Is it even legal for New Testament studies to be this much fun? Grab your walking stick and follow along as recent college graduate Norm paces among the ruins of the Citadel, the ancient palace of Herod the Great at the western edge of the Old City of Jerusalem. Norm has a Christian background, a bachelor's degree in religion, and a head full of questions.
The young man is in Israel/Palestine on a backpacking caper to discover in situ what a self-respecting intellectual adult can believe about Jesus. Aware that Herod's palace eventually became Governor Pontius Pilate's residence, our hero finds three ancient steps among the ruins—a stairway that some believe once led to Pilate's judgment hall. If this is true, Norm broods, he is "standing near where Jesus stood when his death sentence was announced."
This vignette comes from a book that is neither a novel nor a traditional introduction to the New Testament. With his imagination in overdrive, Bruce Fisk of Westmont College in Santa Barbara, California, has created the fictional character Norm (Fisk's alter ego?) to guide readers through today's Holy Land and into the thickets of New Testament scholarship. Norm's trip is imaginary, but it reflects insights Fisk has garnered on his own frequent travels in Israel/Palestine. The happy result is a travelogue-textbook that gives a satisfying overview of recent historical Jesus scholarship and provides a colorful introduction to archaeological treasures of the Holy Land.
As Norm makes the rounds to standard footsteps-of-Jesus sites (Nazareth, the Sea of Galilee, Gethsemane), he thumbs his Bible and recalls books or lectures on the New Testament that he encountered in college. As new questions emerge, he exchanges emails with his erstwhile college mentor, Professor Guilder, who provides a composite of what a good college-level New Testament prof ought to be teaching.
Intrepid Norm still wants to be a Christian, and he has a good grasp of scripture. But the faith of his childhood is twisting in the wind. During his Holy Land sojourn, Norm meets people who respond to his questions. In a streak of luck, he meets or otherwise engages John Dominic Crossan, James Dunn, Bart Ehrman, N. T. Wright and other luminaries of New Testament scholarship.
Archaeologist Jonathan Reed just happens to be making a film at Capernaum when Norm arrives. "Wire-rimmed glasses couldn't hide the sparkle in his eyes," Norm writes. In response to a question from Norm, Reed declares that houses in ancient Capernaum "were made of unhewn fieldstones, mud, wooden beams, and thatched roofs." Similar historical and archaeological details fill Norm's journals, and Fisk has taken pains to ensure that they are accurate.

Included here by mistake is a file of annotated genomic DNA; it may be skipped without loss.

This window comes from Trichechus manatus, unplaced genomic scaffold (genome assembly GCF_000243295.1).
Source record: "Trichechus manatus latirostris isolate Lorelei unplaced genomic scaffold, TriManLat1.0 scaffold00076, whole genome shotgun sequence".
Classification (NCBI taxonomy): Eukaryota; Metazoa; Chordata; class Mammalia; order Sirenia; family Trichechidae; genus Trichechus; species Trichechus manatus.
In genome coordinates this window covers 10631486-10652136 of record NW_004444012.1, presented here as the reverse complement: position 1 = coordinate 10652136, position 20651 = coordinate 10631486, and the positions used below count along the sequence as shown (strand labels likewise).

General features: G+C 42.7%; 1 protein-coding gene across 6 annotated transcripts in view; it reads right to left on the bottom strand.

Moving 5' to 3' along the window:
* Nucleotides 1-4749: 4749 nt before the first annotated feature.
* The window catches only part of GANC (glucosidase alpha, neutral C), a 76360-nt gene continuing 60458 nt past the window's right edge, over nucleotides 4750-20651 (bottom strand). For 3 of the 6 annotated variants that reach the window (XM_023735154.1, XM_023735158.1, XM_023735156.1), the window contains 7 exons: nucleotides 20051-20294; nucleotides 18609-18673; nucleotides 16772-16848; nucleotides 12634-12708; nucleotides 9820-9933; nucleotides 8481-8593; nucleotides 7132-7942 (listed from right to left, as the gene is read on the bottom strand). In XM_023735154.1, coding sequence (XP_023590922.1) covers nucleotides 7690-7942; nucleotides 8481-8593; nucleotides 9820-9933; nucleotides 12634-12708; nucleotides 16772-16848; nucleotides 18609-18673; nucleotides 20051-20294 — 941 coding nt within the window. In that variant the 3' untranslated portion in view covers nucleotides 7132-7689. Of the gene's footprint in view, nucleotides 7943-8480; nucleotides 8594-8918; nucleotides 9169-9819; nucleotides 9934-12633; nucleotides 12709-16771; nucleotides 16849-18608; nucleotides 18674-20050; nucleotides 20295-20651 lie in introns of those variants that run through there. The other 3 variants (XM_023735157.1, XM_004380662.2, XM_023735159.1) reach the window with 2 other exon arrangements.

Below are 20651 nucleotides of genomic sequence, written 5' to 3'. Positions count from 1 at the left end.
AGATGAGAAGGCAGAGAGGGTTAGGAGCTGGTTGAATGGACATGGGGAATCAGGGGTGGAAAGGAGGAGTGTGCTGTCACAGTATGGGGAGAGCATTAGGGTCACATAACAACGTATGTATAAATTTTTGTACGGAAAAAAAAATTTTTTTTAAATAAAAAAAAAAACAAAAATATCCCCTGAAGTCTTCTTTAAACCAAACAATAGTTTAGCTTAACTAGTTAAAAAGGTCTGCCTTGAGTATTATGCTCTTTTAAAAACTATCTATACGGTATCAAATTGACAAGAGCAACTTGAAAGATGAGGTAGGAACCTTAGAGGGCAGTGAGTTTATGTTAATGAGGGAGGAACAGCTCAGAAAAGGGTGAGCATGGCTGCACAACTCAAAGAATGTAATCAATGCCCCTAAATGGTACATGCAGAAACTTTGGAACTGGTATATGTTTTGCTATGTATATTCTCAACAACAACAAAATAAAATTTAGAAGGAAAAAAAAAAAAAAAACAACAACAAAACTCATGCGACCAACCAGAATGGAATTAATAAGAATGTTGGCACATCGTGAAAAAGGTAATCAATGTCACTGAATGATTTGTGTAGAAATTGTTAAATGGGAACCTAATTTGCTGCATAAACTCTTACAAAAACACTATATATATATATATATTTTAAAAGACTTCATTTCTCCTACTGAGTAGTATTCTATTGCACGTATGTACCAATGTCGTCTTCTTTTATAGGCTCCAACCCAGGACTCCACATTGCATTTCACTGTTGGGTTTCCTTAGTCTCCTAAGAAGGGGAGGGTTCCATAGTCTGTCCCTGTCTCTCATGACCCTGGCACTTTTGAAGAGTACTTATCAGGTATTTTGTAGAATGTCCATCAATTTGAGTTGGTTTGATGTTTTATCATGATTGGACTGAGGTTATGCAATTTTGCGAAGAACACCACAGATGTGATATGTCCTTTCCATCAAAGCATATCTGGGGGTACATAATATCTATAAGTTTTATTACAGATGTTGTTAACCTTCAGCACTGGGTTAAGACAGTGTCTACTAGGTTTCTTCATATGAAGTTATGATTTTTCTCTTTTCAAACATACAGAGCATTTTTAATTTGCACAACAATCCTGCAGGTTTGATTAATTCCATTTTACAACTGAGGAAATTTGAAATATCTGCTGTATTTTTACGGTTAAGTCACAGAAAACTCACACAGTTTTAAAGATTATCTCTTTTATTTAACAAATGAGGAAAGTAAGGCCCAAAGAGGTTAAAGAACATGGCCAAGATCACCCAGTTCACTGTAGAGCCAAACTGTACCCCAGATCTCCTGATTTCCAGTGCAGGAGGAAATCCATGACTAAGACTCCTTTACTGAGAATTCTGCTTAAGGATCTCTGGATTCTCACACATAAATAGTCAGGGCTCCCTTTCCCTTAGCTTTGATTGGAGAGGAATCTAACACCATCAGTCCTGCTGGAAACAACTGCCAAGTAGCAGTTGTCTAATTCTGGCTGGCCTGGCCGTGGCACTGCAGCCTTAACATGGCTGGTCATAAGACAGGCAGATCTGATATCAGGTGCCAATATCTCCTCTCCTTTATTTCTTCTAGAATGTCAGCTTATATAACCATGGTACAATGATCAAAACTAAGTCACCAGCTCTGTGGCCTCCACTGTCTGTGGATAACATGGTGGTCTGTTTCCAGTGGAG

Precocious Norm puts questions to the entire pantheon of scholars he engages, creating a nonthreatening way for Fisk to address conundrums that many Bible readers struggle with: How much about Jesus in the Gospels is historically accurate? Can we trust the New Testament if its authors embellished their stories? Why did Jesus have to die? Can modern people believe in the resurrection? In assessing the reliability and authenticity of specific Gospel accounts, Norm judges by criteria familiar to critical scholars, including multiple attestation (if an account comes from more than one source, it is probably reliable) and embarrassment (if something would be awkward for the early church to note, the account is probably authentic).
In addition to mining insights from modern scholarship, Norm repeatedly meets local people who illuminate his understanding of scripture. A Palestinian man at Jenin explains how olive presses work—helping Norm later make sense of an olive press at Gethsemane. As our hitchhiker wrestles with inconsistencies and improbabilities in the Gospels, he eventually concludes that the evangelists were not "courthouse lawyers" but "nimble musicians trading riffs on a well-loved classic."